So what is a 'Strong Mum'? We throw these words around as if it's a description, when in actual fact there doesn't seem to be a way to define the term. I think it's clear that being strong isn't just about lifting weights and eating healthy, there are times when in order to be strong you have to make a tough decision, or be brave when you're scared or juggle multiple activities.
"You've got a great post-baby body" is something I hear quite often. Even saying it, that whole sentence, the acknowledgement that it's actually said - believed in, bought into, vocally endorsed - makes me cringe.
I raised my daughters to be great friends with each other first and foremost, to learn this basic quality that makes us stronger than tempered steel IF we honour our difference. This is truly our real strength, the inane ability to build and grow together.
They provide that choice to cater for the individuality of our children's feet, yet use targeted marketing to pitch specific products to girls or boys not based on their need, but on a very specific set of stereotypes. After all, what has sex or gender really got to do with school shoes, why have two ranges at all?
As parents it's difficult to know how much screen time is too much, but if you're constantly asking yourself 'how do I persuade my teenager to turn off Snapchat and have a conversation?', then it's probably time to moderate their usage.
There is no question in my mind that the government's strategy doesn't go nearly far enough but it also seems to assume that parents have no interest in making changes for their children's health and it needs to be society that forces change upon them.
Results day can be a nerve-wracking experience for many young people, many of whom will queue up at school and face an anxious wait to find out how they've done in their exams before they can think about the next stage in their education.
You make it to the car with no scrapes - your food shopping has all fallen out of the bags, you have rice cakes stuck in your hair and you can't find your keys... but you're free, you've made it and you are on the home stretch.
If they can see us achieving and being proud of those achievements, they will want to mimic us. If they watch us being able to accept a compliment gracefully, they will learn to smile and say thank you when someone tells them how wonderful they are.
Maybe I'm over-sensitive or too vain about my mum- tum, ugh, I hate the phrase even. You will never find me doing the whole standing proudly in my knickers taking selfies, proudly declaring allegiance to my body. Although, I like it when others have the courage to do it.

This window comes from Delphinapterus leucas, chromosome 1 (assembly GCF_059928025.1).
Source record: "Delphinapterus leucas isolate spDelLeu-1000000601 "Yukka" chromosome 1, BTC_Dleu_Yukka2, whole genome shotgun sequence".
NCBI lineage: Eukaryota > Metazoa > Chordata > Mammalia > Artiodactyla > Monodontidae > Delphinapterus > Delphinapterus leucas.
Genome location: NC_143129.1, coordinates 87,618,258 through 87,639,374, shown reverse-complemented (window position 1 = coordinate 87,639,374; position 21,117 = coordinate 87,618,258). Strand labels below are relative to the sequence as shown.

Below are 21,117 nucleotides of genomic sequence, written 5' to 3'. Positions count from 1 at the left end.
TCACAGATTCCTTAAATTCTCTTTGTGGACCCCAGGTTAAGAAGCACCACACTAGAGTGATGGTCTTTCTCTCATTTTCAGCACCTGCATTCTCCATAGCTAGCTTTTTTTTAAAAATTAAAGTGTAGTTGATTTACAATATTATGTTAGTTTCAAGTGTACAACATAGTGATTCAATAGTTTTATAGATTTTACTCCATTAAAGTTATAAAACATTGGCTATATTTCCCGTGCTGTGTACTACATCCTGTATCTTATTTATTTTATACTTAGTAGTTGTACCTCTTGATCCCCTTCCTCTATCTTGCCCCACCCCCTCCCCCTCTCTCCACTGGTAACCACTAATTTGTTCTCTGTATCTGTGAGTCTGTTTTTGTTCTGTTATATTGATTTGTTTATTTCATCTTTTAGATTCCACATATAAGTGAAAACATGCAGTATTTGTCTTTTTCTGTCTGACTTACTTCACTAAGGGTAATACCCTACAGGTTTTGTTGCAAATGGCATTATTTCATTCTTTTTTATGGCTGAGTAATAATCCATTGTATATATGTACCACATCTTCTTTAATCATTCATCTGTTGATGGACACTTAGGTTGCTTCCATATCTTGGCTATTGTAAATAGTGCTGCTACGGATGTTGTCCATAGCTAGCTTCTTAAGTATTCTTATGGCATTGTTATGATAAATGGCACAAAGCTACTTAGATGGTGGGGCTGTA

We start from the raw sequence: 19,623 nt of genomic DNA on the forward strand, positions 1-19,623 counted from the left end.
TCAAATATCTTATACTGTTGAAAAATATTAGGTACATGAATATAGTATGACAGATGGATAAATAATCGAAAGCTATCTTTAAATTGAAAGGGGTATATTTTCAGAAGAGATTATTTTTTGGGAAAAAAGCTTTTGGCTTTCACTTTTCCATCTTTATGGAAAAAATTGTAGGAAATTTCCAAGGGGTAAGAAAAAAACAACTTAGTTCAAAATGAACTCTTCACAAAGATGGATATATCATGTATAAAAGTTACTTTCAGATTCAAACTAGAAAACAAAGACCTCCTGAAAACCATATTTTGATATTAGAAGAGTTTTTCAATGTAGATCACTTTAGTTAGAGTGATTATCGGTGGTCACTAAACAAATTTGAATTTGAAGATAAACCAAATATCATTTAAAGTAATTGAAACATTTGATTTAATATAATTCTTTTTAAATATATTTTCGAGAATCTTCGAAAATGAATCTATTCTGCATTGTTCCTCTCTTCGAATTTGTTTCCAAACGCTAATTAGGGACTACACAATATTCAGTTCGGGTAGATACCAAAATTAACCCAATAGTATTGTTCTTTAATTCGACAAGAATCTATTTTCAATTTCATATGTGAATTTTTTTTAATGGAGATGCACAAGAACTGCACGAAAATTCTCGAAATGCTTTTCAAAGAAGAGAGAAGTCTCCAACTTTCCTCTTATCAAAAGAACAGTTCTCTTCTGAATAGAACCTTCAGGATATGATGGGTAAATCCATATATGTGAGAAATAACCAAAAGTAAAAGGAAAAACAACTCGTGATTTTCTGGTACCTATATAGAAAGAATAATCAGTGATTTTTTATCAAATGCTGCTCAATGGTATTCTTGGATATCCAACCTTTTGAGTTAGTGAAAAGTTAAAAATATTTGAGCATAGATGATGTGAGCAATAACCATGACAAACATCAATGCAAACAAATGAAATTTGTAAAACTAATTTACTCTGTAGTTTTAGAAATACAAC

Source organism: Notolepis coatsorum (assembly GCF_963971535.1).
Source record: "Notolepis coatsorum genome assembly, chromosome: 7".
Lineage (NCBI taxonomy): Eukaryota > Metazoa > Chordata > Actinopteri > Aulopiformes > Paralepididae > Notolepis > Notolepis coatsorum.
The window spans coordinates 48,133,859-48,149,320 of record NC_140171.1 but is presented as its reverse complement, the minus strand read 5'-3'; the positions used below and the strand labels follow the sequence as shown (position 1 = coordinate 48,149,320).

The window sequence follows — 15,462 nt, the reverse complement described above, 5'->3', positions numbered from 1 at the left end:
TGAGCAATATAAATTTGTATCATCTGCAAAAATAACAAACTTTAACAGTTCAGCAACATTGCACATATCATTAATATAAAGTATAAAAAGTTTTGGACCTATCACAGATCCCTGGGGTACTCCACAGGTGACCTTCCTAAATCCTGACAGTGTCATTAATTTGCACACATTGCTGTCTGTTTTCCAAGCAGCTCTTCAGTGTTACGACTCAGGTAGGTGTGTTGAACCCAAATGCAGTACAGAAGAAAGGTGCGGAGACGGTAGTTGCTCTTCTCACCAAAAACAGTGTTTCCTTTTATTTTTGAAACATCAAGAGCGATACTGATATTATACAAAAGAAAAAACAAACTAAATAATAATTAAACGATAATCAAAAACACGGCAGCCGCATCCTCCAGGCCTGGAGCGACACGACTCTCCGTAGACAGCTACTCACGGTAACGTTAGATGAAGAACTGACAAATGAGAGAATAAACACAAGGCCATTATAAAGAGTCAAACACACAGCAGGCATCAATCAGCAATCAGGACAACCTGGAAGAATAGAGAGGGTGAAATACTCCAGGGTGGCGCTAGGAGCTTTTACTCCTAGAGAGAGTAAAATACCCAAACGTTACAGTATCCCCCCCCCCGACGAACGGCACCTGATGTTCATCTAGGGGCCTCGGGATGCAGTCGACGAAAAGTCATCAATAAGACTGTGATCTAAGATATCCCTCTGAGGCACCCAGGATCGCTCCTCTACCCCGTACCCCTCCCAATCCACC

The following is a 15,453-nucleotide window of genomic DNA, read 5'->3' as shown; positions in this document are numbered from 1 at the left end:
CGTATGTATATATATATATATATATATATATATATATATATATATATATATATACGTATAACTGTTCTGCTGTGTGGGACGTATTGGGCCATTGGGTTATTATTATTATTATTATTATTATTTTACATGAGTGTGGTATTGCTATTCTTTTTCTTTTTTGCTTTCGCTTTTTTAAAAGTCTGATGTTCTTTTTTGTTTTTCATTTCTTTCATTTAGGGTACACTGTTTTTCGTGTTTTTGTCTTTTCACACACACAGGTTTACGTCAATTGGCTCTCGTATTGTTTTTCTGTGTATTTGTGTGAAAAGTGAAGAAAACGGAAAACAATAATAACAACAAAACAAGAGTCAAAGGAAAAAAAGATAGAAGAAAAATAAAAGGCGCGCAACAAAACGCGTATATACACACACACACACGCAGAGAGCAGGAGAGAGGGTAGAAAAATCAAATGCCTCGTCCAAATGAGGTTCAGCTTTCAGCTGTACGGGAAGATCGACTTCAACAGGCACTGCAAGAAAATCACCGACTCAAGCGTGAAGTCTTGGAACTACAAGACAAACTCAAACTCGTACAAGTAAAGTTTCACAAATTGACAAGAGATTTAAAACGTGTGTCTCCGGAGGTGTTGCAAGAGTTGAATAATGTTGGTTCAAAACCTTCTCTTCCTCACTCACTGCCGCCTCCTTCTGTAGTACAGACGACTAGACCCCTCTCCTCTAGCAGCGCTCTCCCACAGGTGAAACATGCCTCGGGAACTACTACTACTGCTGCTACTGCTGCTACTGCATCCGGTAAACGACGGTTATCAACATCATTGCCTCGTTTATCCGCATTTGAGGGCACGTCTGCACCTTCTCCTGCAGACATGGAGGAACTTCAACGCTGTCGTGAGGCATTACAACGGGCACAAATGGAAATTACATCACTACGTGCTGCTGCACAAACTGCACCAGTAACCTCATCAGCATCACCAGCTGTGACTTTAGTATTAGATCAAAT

As a feminist, I used to talk about the abilities and powers of women, our right to education, access to the professions and about equal pay. Of course, all these things still matter to me. But something I had neglected before I became a mother was the birthing room. I was too busy talking about the boardroom.
Children should be able to understand that feelings such as stress and worry are totally normal and are experienced by many others too. As well as being aware of the various issues they may experience, it's also incredibly important that children know how to access help in order to deal with those issues before they become deep-rooted.
Parents should encourage a shift from valuing ownership of objects to valuing how we can use them. We must help our children be less precious about what is 'mine' and 'yours', and be more comfortable with 'ours'.
I got absolutely no sympathy from my mother whenever I complained about her grandchildren. She would remind me with a smug grin that I was even worse. "You were a hundred times worse, Jac," she would say cheerily.
Most men always note my daughter's superhero t-shirts. The reactions vary. Most think it's cool. Some are jealous ("My wife would never let me dress my daughter in that"), but others are incredulous.
Working motherhood is relentless. It is always feeling as if you are failing either your company or your children. It is spreading yourself thin and picking your battles. In short, it is nothing like a 1980's sitcom would have us believe.
I quietly leave the room (neither of them had even noticed I was there anyway) and start to wonder about our nanny. Was it really such a good idea employing him in the first place? He's taken over our family. We all vie for his attention and have stopped taking notice of each other. I need to reclaim control.
One thing I think is true of parents who raise children with special needs and disabilities is the constant effort to do what is best for your child and sometimes these decisions can upset the normal routines and daily life.